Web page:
Sake from the rest of Japan, I feel very confident in.

Is there a chance of radiation? The chance might be higher in Oregon. Seriously -- just look at the wind path.

But you can scare yourself that way if you want. If you want to say the chance is greater than zero, there's also a chance that a cursed video will make you die of a heart attack exactly seven days after watching it, and a dead girl will crawl out of your TV screen to make that happen. I love "Ring," one of the best horror movies every made. Now that's scary. Japanese sake, that's not.

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Unknown said...

Interesting topic, which I feel needs fair debate (which I unfortunately don’t feel it’s been getting). Tohoku region arguably makes the best sake in Japan; throw neighboring Kanto into the mix and your argument gets that much stronger! Many of these brewers are still reeling from the effects of the devastation caused by both the Tsunami and Nuclear disaster; but at the same time, lack of knowledge and misinformation is not helping their cause.
Sudo Honke, which has been making sake since 1139 (first released 1141) almost lost everything due to the tsunami. I had a lunch with Takeshi Tsushima (GM of Okunomatsu, Fukushima Prefecture) here in Toronto last October. He provided me with government and brewery documents on radiation level readouts where becquerels/per/kg levels were below government safe levels. Now in being realistic, the amount of sake one would need to drink to feel any physical effects (radiation poisoning) of the fallout would far surpass the physical ability to consume that much. It would be like trying to have opiate levels hit the radar by eating Poppyseed bagels – let’s put reality where it truly is, off the micro Geiger meter counts and into that of physical possibilities based on consumption levels.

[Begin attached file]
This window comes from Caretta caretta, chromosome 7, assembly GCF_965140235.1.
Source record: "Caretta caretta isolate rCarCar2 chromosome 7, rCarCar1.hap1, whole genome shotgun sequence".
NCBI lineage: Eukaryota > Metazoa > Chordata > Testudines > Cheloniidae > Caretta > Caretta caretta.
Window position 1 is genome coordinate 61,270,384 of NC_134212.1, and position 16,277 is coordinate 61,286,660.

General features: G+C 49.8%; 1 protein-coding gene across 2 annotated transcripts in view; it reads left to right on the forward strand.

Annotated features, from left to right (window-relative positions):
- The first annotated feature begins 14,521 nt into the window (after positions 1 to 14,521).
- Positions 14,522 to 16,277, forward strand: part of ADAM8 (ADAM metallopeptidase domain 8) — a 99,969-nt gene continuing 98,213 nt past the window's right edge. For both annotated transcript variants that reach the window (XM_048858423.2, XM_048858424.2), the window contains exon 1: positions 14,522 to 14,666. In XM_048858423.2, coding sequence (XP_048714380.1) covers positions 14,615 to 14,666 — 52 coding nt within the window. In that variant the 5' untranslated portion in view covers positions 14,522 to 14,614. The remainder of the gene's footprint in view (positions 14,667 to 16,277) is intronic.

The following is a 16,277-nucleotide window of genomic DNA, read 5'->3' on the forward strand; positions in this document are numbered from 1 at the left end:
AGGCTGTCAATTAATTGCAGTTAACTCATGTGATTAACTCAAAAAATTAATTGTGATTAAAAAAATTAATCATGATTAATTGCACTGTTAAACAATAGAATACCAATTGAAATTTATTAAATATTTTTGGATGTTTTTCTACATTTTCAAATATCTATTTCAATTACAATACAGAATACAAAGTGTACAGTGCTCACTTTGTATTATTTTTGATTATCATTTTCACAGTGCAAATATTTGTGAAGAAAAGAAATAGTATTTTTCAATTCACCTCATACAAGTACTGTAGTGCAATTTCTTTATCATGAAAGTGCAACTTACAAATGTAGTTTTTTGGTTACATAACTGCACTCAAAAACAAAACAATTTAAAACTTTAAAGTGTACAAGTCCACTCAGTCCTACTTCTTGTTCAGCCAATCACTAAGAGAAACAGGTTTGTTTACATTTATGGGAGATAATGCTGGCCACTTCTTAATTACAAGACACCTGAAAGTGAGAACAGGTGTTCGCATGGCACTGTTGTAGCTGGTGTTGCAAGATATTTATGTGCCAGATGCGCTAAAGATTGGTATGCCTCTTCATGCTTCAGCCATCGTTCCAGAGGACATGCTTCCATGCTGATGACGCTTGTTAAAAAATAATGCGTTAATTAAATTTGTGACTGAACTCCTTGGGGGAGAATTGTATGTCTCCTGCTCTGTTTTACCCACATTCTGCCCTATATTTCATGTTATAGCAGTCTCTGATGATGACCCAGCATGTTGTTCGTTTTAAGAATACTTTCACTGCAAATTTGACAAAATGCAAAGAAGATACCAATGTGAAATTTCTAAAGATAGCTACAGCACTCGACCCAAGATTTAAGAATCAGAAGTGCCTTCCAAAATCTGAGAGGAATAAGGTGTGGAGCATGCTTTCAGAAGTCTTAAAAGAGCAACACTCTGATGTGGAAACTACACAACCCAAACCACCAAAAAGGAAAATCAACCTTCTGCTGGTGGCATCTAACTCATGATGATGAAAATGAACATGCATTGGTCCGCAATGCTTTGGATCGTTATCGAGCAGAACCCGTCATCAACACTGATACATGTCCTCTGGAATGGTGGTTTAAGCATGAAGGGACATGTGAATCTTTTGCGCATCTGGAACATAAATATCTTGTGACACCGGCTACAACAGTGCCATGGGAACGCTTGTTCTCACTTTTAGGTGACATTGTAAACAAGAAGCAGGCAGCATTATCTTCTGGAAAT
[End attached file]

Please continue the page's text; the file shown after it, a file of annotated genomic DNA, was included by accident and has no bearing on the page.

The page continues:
With sake being 80/20 rice to water in terms of ingredients, the rate at which the rice could pass radiation contaminants after going through the entire sake making process is trace at best. With much of the water coming from underground and high mountain sources, the ingredient contamination factors that could affect lethal levels were a bit more at a panic and immediate level than one need for concern. I still drink sake from both Tohoku and Kanto regions, but honestly, I have maybe 1 bottle a month from these regions. Living in smog filled cities will be more detrimental to my health than quaffing some brew from these regions.
I think people need to back off the panic button on an industry where numbers are struggling and in a decline anyways, as if we keep this up; we made have far less sake to drink period, in the very near future….now that is a realistic fear!


Dave McIntyre said...

Gray - Please don't scare people off Oregon pinot! Unless of course you make it cheaper.

Your observation on wind direction is correct and relevant, except for two things: There was a short period immediately after the tsunami and the meltdowns when the wind shifted to the northeast, thus the evacuation zones. And as for radiation reaching Oregon - here my two worlds collide, as a wine writer blamed on the Internet for orchestrating the (fictional) federal coverup of the radiation plume reaching the US. The distance is key - only trace elements made it to the US, and only lighter, shorter lived isotopes. The more serious isotopes are heavier, and would have "fallen out", so to speak, long before reaching here. So don't worry about Oregon pinot, except for excessive alcohol levels.